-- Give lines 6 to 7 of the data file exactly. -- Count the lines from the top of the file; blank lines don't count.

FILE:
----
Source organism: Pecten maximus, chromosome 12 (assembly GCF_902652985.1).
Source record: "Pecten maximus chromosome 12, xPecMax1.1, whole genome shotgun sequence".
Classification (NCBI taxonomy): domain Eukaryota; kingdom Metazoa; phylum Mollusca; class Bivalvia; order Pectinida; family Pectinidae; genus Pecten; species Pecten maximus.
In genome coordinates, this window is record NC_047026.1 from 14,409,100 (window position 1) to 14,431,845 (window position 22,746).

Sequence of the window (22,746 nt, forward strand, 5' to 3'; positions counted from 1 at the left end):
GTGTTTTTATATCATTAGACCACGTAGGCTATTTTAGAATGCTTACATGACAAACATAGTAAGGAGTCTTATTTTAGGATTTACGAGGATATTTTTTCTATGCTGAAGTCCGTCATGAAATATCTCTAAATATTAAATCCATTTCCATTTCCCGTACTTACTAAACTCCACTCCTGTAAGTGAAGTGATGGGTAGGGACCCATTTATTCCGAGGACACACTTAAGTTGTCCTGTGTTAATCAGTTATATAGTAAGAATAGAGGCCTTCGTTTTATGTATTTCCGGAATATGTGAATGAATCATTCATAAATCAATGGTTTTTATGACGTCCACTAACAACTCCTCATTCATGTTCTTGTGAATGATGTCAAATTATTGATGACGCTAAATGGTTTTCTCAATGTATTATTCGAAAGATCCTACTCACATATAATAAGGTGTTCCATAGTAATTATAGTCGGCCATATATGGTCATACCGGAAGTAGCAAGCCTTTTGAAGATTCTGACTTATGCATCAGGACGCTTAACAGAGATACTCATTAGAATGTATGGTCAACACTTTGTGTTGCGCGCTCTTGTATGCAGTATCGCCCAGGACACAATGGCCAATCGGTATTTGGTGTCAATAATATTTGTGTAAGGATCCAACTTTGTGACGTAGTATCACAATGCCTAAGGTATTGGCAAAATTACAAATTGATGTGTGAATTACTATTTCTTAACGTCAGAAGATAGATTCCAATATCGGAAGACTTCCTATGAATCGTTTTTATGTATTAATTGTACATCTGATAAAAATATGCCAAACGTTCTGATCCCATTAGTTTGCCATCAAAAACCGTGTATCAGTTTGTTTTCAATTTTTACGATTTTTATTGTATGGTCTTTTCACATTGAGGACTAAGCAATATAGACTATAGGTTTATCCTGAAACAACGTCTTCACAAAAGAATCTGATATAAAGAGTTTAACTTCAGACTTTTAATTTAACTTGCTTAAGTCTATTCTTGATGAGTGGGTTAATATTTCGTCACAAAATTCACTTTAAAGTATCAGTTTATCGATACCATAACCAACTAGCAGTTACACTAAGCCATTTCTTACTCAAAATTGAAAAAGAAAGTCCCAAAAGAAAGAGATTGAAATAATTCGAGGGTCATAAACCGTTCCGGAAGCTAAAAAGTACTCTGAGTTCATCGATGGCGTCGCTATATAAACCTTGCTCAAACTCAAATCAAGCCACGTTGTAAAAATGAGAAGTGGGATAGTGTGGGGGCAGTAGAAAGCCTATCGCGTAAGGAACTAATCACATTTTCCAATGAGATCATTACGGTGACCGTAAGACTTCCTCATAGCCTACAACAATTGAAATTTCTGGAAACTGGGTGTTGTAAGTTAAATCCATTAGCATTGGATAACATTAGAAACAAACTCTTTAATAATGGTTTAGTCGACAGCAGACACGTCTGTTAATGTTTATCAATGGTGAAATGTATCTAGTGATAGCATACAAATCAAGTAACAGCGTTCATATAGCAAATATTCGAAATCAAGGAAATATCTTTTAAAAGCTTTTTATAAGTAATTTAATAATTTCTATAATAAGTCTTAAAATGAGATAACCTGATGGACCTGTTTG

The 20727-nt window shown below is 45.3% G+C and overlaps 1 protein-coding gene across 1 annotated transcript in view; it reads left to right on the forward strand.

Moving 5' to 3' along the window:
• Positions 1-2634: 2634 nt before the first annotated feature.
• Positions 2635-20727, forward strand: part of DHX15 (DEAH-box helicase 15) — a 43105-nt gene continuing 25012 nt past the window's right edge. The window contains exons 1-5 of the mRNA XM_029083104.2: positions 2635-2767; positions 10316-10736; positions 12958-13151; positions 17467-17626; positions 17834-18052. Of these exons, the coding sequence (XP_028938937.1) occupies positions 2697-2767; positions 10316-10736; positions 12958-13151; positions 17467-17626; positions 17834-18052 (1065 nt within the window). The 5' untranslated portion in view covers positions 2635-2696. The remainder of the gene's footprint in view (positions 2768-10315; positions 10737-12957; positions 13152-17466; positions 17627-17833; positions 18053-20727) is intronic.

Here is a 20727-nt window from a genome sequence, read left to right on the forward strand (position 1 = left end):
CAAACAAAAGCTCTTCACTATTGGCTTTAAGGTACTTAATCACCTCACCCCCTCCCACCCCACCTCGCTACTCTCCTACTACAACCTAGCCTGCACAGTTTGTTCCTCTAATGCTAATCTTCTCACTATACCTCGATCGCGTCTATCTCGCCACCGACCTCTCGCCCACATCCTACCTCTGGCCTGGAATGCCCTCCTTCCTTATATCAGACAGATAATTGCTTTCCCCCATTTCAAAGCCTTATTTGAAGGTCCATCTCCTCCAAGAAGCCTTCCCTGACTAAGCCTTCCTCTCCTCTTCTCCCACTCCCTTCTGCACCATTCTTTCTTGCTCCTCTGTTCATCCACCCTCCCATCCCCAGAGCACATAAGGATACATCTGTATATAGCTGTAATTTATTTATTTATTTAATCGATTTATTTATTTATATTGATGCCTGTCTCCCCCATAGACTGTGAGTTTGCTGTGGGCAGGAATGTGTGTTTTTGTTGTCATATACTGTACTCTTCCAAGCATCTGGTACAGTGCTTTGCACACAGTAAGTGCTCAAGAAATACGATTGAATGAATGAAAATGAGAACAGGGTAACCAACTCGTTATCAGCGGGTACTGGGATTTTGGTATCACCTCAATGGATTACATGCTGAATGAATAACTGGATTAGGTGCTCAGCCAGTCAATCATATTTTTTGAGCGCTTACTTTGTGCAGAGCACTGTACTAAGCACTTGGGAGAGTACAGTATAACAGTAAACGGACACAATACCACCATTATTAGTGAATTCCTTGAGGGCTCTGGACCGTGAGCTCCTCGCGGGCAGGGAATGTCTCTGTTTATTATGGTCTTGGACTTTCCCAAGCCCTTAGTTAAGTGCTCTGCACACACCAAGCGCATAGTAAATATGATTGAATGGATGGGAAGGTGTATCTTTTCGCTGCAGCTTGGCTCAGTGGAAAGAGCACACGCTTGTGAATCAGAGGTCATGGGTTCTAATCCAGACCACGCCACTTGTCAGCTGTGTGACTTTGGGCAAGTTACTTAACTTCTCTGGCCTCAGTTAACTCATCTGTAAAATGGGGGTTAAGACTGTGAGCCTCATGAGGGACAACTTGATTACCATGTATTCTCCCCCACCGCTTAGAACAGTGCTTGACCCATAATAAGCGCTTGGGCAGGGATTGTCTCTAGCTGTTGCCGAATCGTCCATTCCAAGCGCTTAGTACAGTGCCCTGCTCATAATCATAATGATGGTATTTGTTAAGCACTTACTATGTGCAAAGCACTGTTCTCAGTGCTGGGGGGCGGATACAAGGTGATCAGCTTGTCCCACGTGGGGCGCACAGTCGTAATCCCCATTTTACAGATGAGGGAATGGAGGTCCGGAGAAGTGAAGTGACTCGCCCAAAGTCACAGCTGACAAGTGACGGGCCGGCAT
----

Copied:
GTGTTTTTATATCATTAGACCACGTAGGCTATTTTAGAATGCTTACATGACAAACATAGTAAGGAGTCTTATTTTAGGATTTACGAGGATATTTTTTCTATGCTGAAGTCCGTCATGAAATATCTCTAAATATTAAATCCATTTCCATTTCCCGTACTTACTAAACTCCACTCCTGTAAGTGAAGTGATGGGTAGGGACCCATTTATTCCGAGGACACACTTAAGTTGTCCTGTGTTAATCAGTTATATAGTAAGAATAGAGGCCTTCGTTTTATGTATTTCCGGAATATGTGAATGAATCATTCATAAATCAATGGTTTTTATGACGTCCACTAACAACTCCTCATTCATGTTCTTGTGAATGATGTCAAATTATTGATGACGCTAAATGGTTTTCTCAATGTATTATTCGAAAGATCCTACTCACATATAATAAGGTGTTCCATAGTAATTATAGTCGGCCATATATGGTCATACCGGAAGTAGCAAGCCTTTTGAAGATTCTGACTTATGCATCAGGACGCTTAACAGAGATACTCATTAGAATGTATGGTCAACACTTTGTGTTGCGCGCTCTTGTATGCAGTATCGCCCAGGACACAATGGCCAATCGGTATTTGGTGTCAATAATATTTGTGTAAGGATCCAACTTTGTGACGTAGTATCACAATGCCTAAGGTATTGGCAAAATTACAAATTGATGTGTGAATTACTATTTCTTAACGTCAGAAGATAGATTCCAATATCGGAAGACTTCCTATGAATCGTTTTTATGTATTAATTGTACATCTGATAAAAATATGCCAAACGTTCTGATCCCATTAGTTTGCCATCAAAAACCGTGTATCAGTTTGTTTTCAATTTTTACGATTTTTATTGTATGGTCTTTTCACATTGAGGACTAAGCAATATAGACTATAGGTTTATCCTGAAACAACGTCTTCACAAAAGAATCTGATATAAAGAGTTTAACTTCAGACTTTTAATTTAACTTGCTTAAGTCTATTCTTGATGAGTGGGTTAATATTTCGTCACAAAATTCACTTTAAAGTATCAGTTTATCGATACCATAACCAACTAGCAGTTACACTAAGCCATTTCTTACTCAAAATTGAAAAAGAAAGTCCCAAAAGAAAGAGATTGAAATAATTCGAGGGTCATAAACCGTTCCGGAAGCTAAAAAGTACTCTGAGTTCATCGATGGCGTCGCTATATAAACCTTGCTCAAACTCAAATCAAGCCACGTTGTAAAAATGAGAAGTGGGATAGTGTGGGGGCAGTAGAAAGCCTATCGCGTAAGGAACTAATCACATTTTCCAATGAGATCATTACGGTGACCGTAAGACTTCCTCATAGCCTACAACAATTGAAATTTCTGGAAACTGGGTGTTGTAAGTTAAATCCATTAGCATTGGATAACATTAGAAACAAACTCTTTAATAATGGTTTAGTCGACAGCAGACACGTCTGTTAATGTTTATCAATGGTGAAATGTATCTAGTGATAGCATACAAATCAAGTAACAGCGTTCATATAGCAAATATTCGAAATCAAGGAAATATCTTTTAAAAGCTTTTTATAAGTAATTTAATAATTTCTATAATAAGTCTTAAAATGAGATAACCTGATGGACCTGTTTG

The 20727-nt window shown below is 45.3% G+C and overlaps 1 protein-coding gene across 1 annotated transcript in view; it reads left to right on the forward strand.